Writing a research paper on global warming - Avoiding already discussed and well-known arguments
Global climate change has been a hotly debated topic since the early 1980’s, though the discussion has taken numerous forms. The evidence in favor of global warming has shifted, grown, and changed in its methods many times over the years, and the anti-global warming claims have similarly shifted and changed rhetorical styles to keep up with it.
What to Avoid
When writing about such a science-dense topic, and one that changes as frequently as global warming does, it is imperative that you discuss the newest evidence and utilize arguments that are current and have not become overplayed. When you write about the critiques of global warming research, you must also be up to date and well researched, and not present inaccurate claims that have long since been disproven. You should also avoid the contrivance of portraying the issue as equally “two sided”; the scientific consensus is overwhelmingly in favor of global climate change’s existence.
Look Up Current Studies
There have been many landmark studies on climate change over the past thirty years, but when writing your paper, you should spend most of your time reviewing the current evidence. Look to the science section of popular new magazines, and check the ‘climate change’ sections of popular science periodicals such as Scientific American, Nature, National Geographic, and Science. These sources only publish recent discoveries on the topic. Do not focus on the archives when conducting your research. If a climate model does not include the last five years in its calculations, you should not cite it in your paper.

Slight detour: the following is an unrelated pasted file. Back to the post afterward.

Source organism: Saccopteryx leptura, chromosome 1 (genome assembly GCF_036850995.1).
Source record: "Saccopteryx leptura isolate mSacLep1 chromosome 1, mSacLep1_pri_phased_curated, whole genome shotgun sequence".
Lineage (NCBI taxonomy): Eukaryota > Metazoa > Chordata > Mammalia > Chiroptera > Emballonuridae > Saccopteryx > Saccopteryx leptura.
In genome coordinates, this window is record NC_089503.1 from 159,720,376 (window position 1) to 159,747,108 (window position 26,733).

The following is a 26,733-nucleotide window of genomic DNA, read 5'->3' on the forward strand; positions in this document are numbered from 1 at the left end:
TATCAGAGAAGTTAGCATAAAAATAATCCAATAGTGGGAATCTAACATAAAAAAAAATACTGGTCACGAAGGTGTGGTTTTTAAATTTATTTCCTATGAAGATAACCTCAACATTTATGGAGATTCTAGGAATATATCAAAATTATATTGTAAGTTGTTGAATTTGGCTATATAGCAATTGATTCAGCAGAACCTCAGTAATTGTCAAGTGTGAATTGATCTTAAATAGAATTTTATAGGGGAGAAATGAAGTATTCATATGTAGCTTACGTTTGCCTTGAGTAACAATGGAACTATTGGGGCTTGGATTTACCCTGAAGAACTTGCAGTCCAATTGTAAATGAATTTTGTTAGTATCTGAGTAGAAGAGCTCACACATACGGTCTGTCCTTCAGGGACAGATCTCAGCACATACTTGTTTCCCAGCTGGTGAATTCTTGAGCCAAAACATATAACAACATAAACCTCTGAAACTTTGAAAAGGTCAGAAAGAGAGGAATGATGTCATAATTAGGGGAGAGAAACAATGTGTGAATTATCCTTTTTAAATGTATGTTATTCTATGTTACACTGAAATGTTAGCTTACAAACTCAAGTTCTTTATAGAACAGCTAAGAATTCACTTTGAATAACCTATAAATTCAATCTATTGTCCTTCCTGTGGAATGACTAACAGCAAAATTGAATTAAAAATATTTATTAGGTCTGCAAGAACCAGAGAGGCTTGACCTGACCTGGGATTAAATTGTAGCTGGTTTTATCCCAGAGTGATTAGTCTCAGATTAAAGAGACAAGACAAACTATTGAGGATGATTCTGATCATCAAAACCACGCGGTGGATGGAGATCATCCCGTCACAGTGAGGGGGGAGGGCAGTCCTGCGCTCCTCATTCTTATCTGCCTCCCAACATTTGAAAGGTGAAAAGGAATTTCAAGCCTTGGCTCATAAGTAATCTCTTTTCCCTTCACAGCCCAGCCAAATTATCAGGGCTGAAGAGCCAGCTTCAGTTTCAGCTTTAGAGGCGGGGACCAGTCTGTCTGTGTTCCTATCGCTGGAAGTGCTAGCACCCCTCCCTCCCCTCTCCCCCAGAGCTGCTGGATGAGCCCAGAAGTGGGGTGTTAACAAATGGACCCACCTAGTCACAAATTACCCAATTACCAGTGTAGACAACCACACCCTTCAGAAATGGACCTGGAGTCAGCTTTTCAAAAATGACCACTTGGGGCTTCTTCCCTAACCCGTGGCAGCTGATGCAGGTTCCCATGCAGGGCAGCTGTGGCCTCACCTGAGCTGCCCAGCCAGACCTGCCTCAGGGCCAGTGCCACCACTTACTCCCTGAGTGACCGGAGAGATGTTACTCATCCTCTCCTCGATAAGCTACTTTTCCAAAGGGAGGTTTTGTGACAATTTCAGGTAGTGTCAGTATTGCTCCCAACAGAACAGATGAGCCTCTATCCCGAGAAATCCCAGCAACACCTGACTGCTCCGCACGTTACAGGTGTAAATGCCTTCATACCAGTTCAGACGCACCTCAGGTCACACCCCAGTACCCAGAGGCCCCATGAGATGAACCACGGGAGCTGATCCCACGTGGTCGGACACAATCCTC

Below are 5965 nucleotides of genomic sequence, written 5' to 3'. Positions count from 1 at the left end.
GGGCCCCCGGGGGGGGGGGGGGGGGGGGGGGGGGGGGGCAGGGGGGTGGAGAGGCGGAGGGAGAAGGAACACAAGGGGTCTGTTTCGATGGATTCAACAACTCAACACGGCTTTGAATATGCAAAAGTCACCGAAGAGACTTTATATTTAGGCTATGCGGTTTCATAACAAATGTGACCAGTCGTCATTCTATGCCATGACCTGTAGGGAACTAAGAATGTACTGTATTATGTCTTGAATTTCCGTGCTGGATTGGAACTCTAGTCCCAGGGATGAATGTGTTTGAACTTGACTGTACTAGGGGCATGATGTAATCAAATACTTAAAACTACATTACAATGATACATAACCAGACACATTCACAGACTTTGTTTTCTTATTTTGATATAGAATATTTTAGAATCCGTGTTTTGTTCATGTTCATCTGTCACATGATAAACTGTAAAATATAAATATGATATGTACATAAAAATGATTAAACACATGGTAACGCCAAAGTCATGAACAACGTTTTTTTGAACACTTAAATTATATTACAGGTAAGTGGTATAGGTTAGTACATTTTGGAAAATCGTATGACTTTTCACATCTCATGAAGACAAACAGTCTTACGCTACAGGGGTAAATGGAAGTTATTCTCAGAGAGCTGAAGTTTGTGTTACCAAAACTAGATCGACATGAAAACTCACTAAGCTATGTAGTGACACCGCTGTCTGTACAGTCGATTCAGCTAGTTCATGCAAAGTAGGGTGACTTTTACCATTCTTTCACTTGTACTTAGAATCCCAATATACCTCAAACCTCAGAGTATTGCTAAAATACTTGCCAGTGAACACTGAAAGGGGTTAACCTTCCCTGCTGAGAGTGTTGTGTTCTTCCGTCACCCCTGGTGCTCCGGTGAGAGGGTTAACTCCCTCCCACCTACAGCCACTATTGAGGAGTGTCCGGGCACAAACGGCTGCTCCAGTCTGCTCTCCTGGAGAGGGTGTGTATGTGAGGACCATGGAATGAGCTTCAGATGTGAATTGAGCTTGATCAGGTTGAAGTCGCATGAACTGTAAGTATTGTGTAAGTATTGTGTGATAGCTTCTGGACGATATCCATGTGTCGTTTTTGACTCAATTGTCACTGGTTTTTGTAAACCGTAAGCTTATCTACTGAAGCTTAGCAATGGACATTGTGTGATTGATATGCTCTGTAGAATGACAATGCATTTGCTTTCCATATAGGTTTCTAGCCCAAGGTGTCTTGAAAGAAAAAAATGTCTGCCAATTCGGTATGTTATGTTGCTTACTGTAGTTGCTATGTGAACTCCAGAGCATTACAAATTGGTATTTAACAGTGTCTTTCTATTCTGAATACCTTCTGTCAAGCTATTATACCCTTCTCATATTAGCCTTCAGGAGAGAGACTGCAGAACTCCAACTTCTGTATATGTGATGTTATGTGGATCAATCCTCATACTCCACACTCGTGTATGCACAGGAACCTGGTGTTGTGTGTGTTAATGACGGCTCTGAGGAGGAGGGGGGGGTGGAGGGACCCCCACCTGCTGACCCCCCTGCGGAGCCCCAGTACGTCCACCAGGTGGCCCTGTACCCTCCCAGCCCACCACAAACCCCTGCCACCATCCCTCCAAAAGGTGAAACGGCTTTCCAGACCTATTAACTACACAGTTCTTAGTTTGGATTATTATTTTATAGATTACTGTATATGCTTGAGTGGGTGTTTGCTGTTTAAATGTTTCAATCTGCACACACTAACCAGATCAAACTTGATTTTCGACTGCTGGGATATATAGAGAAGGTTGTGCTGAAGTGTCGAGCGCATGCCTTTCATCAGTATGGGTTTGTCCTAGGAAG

Read Current Arguments
Many science bloggers devote a great deal of space to discussing the climate change “debate”, whether they are presenting and analyzing new evidence or simply debunking climate change deniers. These people are an excellent source of information on the current state of the climate change discussion. Science bloggers may link to recent studies on climate change, and will provide links to climate change deniers’ websites as well, which you should read to get a sense of their beliefs and arguments.
In addition, closely read the content of the blogs themselves. What are the arguments being made? How do science bloggers consolidate the current body of evidence on global warming? Note the word choices these writers make, and tailor your own writing accordingly. For example, most researchers now call the phenomenon “climate change”, not “global warming”, as it’s technically more accurate. Pay close attention to what you read on these sites and incorporate it into your own paper.